Reconstruction and Insurrection in 1898 Wilmington, North Carolina

The violent overthrow of a duly elected government by a group of white supremacists. Introduction The Wilmington insurrection of 1898, also known as the Wilmington massacre of 1898 or the Wilmington coup of 1898, occurred in Wilmington, North Carolina, on Thursday, November 10, 1898. It is considered a turning point in post-Reconstruction North Carolina politics.[…]

A History of Reconstruction

African Americans gained political power yet faced the backlash of white supremacy and racial violence. Introduction I’ll never forget a student’s response when I asked during a middle school social studies class what they knew about Black history: “Martin Luther King freed the slaves.” Martin Luther King Jr. was born in 1929, more than six[…]

Black Lives at Arlington National Cemetery: From Slavery to Segregation

Insights into the lives of African Americans at Arlington and other plantations in the Upper South before and after the Civil War. In the following excerpt from Civil War Places, William A. Blair reads the inscriptions on the headstones in Section 27 of Arlington National Cemetery for insights into the lives of African Americans at[…]

Jim Crow Laws and the American Experience

It would take several decades of legal action and years of nonviolent direct action to spark real change. Introduction The segregation and disenfranchisement laws known as “Jim Crow” represented a formal, codified system of racial apartheid that dominated the American South for three quarters of a century beginning in the 1890s. The laws affected almost[…]

Jim Crow and Racial Segregation after 1876

It was not until 1954 in Brown v. Board of Education and later 1964 with the Civil Rights Act that these laws were finally abolished. Introduction Jim Crow laws were state and local laws enacted in the Southern and border states of the United States after 1876 requiring the separation of African-Americans from white Americans[…]

Carpetbaggers and Scalawags: Reconstruction after the Civil War

Introduction Reconstruction is the name of the historical period following the American Civil War during which the U.S. government attempted to resolve the divisions of the war, rebuild the southern economy, and integrate former slaves into the political and social life of the country. With the end of the war and the collapse of the[…]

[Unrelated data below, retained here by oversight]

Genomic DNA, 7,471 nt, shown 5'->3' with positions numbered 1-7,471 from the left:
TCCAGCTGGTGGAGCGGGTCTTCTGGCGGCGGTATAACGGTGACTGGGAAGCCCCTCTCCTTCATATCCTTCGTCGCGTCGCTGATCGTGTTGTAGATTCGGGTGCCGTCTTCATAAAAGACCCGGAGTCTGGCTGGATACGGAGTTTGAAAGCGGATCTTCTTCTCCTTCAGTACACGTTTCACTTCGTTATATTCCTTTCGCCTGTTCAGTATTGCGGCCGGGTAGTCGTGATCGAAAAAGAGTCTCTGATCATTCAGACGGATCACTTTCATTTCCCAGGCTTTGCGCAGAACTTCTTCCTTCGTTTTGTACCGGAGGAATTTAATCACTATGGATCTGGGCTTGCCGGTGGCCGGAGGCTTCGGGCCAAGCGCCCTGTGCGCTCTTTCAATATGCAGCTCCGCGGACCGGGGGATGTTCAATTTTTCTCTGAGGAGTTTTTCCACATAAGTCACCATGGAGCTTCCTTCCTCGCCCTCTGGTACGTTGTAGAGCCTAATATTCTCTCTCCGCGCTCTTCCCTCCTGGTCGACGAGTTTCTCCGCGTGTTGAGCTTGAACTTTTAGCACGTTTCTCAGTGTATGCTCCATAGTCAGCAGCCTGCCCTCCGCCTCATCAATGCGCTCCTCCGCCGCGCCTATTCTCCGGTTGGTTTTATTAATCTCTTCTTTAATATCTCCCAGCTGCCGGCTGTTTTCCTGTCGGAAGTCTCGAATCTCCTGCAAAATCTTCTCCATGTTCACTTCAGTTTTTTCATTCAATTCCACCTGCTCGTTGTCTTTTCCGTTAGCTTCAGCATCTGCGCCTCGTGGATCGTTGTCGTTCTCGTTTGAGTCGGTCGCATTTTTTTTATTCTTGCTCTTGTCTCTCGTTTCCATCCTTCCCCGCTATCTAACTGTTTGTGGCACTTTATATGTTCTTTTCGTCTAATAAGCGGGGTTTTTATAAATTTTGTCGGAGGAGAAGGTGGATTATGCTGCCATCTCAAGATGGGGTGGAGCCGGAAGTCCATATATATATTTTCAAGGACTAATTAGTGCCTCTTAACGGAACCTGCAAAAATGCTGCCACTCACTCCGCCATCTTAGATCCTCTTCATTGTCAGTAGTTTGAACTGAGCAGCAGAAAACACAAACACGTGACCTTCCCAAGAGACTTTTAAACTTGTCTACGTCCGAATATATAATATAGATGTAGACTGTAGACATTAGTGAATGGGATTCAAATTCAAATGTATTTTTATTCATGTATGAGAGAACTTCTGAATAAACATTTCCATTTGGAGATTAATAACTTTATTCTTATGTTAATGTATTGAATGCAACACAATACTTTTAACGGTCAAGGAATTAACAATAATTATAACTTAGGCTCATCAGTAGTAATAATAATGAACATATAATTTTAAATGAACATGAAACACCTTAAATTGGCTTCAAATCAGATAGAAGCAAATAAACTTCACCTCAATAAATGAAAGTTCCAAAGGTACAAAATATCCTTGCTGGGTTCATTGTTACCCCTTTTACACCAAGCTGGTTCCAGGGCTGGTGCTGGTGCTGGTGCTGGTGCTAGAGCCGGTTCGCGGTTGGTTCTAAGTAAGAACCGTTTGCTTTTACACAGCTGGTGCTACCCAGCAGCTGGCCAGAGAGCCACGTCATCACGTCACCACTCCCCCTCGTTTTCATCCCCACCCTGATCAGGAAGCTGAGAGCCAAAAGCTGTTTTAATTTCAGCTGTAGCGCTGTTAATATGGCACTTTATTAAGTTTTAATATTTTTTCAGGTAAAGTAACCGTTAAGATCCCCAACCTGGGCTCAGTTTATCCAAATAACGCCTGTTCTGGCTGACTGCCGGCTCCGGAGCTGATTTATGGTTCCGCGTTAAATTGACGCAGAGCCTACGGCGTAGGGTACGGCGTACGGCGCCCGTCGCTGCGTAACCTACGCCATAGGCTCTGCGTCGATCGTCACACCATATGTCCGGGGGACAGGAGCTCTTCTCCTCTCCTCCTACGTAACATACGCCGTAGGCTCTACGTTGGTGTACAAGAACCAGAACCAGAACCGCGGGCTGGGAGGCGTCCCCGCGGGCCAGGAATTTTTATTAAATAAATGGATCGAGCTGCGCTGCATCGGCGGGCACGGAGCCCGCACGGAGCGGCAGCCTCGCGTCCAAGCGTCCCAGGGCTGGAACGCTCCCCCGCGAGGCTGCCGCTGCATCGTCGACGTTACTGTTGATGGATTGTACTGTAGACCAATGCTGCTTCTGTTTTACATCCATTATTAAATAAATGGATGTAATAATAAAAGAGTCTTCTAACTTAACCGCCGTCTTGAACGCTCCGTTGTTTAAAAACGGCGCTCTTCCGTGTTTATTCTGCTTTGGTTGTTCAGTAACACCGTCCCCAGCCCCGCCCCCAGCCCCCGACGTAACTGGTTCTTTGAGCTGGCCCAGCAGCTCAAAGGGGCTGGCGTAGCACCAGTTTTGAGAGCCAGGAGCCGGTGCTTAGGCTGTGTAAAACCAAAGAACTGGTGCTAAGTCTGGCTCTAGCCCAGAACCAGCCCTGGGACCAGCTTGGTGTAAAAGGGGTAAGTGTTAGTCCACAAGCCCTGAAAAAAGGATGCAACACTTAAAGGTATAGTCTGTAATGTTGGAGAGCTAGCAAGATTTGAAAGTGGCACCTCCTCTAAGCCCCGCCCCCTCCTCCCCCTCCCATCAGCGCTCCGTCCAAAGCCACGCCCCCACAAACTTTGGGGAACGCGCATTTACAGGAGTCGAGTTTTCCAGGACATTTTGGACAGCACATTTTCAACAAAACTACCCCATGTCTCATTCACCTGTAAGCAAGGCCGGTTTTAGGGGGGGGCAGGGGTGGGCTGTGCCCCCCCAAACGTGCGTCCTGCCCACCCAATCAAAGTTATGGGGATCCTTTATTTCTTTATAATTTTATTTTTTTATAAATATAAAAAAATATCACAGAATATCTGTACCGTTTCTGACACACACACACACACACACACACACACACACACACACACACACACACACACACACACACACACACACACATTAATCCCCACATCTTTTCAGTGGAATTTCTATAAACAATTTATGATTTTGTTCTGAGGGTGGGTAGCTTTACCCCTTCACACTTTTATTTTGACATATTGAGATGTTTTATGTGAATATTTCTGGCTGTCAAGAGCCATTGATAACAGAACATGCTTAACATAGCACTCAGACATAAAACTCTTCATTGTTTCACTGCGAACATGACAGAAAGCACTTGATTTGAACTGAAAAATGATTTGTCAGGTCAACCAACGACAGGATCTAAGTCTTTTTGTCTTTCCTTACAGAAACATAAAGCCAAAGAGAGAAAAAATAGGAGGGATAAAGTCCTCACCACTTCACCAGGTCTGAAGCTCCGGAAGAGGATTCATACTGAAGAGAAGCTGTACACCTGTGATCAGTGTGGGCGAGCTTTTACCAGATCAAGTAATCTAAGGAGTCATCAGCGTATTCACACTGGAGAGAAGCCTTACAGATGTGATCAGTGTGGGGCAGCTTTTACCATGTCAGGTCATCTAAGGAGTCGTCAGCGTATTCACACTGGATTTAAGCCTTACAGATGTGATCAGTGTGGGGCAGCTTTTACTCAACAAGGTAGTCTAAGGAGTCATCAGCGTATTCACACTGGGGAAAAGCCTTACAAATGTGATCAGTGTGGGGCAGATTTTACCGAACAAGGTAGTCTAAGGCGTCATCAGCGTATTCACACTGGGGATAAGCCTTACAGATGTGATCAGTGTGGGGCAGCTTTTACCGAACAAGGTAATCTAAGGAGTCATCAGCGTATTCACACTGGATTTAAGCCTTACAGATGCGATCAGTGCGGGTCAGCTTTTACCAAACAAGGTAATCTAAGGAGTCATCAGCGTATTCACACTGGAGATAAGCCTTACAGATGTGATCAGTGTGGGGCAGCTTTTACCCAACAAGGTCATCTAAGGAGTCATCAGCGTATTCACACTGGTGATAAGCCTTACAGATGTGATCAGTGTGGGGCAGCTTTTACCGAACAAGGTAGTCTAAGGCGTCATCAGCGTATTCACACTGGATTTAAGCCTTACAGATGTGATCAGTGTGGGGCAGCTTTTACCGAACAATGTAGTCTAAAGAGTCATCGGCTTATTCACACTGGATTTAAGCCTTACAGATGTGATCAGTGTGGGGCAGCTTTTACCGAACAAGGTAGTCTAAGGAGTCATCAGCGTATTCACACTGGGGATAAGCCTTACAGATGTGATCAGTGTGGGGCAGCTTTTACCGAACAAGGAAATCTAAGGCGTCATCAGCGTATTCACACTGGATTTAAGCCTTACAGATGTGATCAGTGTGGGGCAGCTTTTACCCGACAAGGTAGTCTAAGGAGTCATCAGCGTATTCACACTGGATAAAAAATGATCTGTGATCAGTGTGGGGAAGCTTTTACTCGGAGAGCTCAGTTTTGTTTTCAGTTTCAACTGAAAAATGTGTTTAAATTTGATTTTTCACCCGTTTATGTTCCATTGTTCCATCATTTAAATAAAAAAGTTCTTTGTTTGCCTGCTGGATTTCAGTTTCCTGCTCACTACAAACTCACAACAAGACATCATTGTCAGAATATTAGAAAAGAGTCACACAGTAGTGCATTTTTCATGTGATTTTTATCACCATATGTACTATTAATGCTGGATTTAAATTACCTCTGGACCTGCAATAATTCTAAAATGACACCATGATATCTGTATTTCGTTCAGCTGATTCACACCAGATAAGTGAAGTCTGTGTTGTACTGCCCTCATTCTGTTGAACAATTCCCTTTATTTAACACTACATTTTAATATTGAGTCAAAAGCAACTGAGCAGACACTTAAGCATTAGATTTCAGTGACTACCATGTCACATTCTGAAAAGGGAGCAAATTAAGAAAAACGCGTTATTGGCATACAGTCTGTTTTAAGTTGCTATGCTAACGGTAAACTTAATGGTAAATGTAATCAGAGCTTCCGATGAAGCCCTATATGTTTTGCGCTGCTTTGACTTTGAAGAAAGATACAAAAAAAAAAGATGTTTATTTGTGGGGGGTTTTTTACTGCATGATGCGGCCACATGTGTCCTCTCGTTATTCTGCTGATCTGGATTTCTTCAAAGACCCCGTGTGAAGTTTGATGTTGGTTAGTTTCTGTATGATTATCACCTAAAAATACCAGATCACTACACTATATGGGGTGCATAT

Congress and the Remaking of the South, 1865-1866

Andrew Johnson lacked Lincoln’s political skills and instead exhibited a stubbornness and confrontational approach. Introduction President Johnson and Congress’s views on Reconstruction grew even further apart as Johnson’s presidency progressed. Congress repeatedly pushed for greater rights for freed people and a far more thorough reconstruction of the South, while Johnson pushed for leniency and a[…]

Reconstruction after the Civil War

Reconstruction-era governments did make genuine gains in rebuilding Southern states devastated by the war. By Tina Ulrich, Joelle Hannert, Tom Gordon, Michelle Schneider, Michele Howard, Ryan Bernstein, and Justin Guillard Lincoln’s Plan for Reconstruction Overview The first great task confronting the victorious North — now under the leadership of Lincoln’s vice president, Andrew Johnson, a[…]

Treason or Loyal Opposition? The Copperheads and Dissent during the Civil War

Were the Copperheads traitors or merely exercising the right to criticize the government? To what extent did federal power increase during the Civil War? By Rachel Rooney and Margaret Storey Introduction The following documents offer perspectives on the Northern wing of the Democratic Party, which opposed the Civil War. These Peace Democrats urged an immediate,[…]

Social and Economic Factors in the Reconstruction Era

Reconstruction’s influence of and effects upon religion, education, industry, and taxation. Organized Religion Freedmen were very active in forming their own churches, mostly Baptist or Methodist, and giving their ministers both moral and political leadership roles. In a process of self-segregation, practically all blacks left white churches so that few racially integrated congregations remained (apart[…]

A History of Reconstruction after the Civil War

The of the aftermath of the Civil War and the brief attempt to “reconstruct” the U.S. South on the basis of democracy and political equality for the freed Black slaves. The formal emancipation of African American slaves and the victory of the Union Army in the Civil War constituted a significant but incomplete advance for[…]

Andrew Johnson and Reconstruction

The views of the Vice President rarely matter too much, unless something happens to the President. In 1864, Republican Abraham Lincoln chose Andrew Johnson, a Democratic senator from Tennessee, as his Vice Presidential candidate. Lincoln was looking for Southern support. He hoped that by selecting Johnson he would appeal to Southerners who never wanted to[…]